Texas Tech Speaks Out On Longhorn Network

Fri, Aug 19, 2011

News

The Longhorn Network, the ESPN-fueled network which will encourage University of Texas athletics starting soon after this month, is going as favorite towards the other Big 12 like a rat floating in a strike bowl.

Previously, the discussion has placed it’s weight against the Longhorn Network to televise every high school football games this drop, departing from the NCAA to at least just for this year rule and likely forbid several prohibitive prospecting benefit that could involve for Texas.

The network, after ESPN’s Game Day opens programming on Aug. 26, will televise live the Sept. 3 football game between Texas and Rice. Additionally it is already been declared a Big 12 convention game, as yet to be determined, is going to be carried on the LHN too.

It has been reported by Kirk Bohls of the Austin American-Statesman, and affirmed by Redraidersports.com on Monday that Texas Tech has been contacted by ESPN to get it’s game with Texas Nov. 5 on the LHN.

Tech apparently had been informed the UT game could not likely be brought by ESPN or it’s companion ABC, thus attempting to make the LHN option more pleasing. ESPN’s review included as well televising around two non-conference football games over the following 4 seasons for $5 million and plus some other non-football-related programming. There’s even several dialogue of ESPN assembling a home-and-home series with a high-profile BCS conference school.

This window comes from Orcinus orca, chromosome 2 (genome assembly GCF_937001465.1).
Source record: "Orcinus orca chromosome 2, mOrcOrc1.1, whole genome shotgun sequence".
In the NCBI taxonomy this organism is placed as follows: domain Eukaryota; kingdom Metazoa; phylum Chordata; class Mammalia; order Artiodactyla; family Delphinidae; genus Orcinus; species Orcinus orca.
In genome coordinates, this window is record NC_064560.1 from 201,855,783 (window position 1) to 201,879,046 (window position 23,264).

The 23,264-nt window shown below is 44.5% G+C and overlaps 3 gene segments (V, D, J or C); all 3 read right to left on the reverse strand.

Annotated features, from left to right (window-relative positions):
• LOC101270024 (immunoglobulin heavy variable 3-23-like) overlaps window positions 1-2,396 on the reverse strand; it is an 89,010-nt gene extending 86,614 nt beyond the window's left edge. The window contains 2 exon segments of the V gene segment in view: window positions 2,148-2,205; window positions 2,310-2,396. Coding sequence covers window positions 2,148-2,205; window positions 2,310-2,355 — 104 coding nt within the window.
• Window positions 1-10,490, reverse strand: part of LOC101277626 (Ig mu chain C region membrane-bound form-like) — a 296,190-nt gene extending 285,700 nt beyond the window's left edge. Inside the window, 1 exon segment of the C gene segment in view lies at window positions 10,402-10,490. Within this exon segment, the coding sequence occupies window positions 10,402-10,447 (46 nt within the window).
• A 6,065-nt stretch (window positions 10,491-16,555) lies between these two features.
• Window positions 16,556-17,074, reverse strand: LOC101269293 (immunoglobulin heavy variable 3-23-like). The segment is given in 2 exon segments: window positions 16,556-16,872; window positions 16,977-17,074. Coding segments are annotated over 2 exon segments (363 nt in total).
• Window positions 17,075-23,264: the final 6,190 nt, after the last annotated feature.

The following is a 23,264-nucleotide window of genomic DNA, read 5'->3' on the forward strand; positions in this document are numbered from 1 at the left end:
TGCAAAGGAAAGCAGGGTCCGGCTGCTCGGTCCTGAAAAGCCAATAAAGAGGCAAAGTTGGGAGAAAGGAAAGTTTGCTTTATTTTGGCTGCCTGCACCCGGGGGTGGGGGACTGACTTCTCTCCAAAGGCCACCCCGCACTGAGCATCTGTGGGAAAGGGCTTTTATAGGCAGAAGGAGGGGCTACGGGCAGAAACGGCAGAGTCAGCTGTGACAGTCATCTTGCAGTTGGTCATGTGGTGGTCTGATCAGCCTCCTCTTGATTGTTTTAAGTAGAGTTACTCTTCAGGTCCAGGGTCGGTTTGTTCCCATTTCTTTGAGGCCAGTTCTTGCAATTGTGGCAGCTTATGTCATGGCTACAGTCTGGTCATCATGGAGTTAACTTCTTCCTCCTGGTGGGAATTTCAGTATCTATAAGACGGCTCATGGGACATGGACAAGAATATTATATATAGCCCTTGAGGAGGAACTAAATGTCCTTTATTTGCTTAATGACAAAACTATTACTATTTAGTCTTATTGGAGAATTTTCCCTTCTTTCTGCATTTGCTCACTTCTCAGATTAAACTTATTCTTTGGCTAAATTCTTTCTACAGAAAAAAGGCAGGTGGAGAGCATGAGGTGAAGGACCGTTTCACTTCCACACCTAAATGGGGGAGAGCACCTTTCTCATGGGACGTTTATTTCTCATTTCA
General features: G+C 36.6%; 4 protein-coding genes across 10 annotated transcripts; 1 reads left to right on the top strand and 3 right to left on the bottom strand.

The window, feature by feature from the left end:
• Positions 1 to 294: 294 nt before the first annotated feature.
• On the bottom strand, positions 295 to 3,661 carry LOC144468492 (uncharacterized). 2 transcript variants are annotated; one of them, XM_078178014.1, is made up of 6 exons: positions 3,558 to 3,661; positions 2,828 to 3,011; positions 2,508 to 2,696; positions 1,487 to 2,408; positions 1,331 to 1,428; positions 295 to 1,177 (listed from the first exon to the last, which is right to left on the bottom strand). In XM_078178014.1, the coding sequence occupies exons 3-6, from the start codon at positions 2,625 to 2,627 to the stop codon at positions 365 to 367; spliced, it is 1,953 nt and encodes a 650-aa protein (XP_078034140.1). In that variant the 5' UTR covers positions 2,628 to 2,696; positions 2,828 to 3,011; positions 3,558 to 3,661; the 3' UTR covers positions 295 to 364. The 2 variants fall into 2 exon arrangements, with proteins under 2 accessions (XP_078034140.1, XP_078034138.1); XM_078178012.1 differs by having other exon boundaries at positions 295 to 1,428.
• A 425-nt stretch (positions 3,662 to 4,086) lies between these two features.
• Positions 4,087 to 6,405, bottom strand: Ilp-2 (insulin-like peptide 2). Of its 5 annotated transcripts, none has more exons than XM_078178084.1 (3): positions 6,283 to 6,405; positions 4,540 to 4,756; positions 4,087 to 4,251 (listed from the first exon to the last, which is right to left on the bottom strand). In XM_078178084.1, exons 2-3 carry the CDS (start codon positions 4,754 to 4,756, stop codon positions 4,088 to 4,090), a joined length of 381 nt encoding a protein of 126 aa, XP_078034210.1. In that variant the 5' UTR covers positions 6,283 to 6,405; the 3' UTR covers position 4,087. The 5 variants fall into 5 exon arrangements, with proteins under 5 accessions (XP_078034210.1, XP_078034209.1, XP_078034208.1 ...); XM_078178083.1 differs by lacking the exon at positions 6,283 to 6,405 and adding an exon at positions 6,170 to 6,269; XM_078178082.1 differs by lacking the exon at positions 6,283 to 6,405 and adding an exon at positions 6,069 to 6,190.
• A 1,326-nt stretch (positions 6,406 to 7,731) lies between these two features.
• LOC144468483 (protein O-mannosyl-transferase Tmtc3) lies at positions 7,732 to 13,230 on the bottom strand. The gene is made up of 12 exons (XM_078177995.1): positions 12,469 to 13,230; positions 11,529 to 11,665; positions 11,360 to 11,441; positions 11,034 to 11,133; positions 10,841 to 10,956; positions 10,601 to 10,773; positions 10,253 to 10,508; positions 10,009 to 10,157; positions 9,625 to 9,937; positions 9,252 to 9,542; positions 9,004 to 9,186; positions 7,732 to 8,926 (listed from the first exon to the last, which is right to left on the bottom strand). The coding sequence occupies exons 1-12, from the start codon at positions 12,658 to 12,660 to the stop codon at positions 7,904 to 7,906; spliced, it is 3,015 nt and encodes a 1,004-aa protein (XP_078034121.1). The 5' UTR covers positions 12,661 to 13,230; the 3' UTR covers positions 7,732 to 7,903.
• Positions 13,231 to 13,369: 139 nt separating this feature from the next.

Tech chancellor Kent Hance nixed any deal, reportedly saying, “I don’t want a Tech fan to have to give one dime to the Longhorn Network.” President Guy Bailey and athletic director Kirby Hocutt agreed with Hance’s stance (then again, who’s going to go against their boss on something like this).

ESPN now is reportedly pursuing Oklahoma State for that game.

Here’s the unseemly side of all of this, and shows how much power ESPN can have when it jumps in bed with a powerful institution like Texas: It can give the sports network real leverage with other schools in the name of profit and Bevo.

Although ESPN attempted to make it appealing for Tech to play on the Longhorns personal network, what’s to keep ESPN from playing hard ball with, say, Missouri or Baylor? You don’t play on the LHN? Fine, then we won’t be televising certain games you wanted down the road.

This Longhorn Network is going to get very messy down the line, so much so that it wouldn’t surprise me if Texas A&M and Oklahoma, if they can’t start something like that themselves, eventually bolt to the SEC.

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    Tags: 2011ESPNFootbalLHNLonghorn NetworknewsTelevisionTexas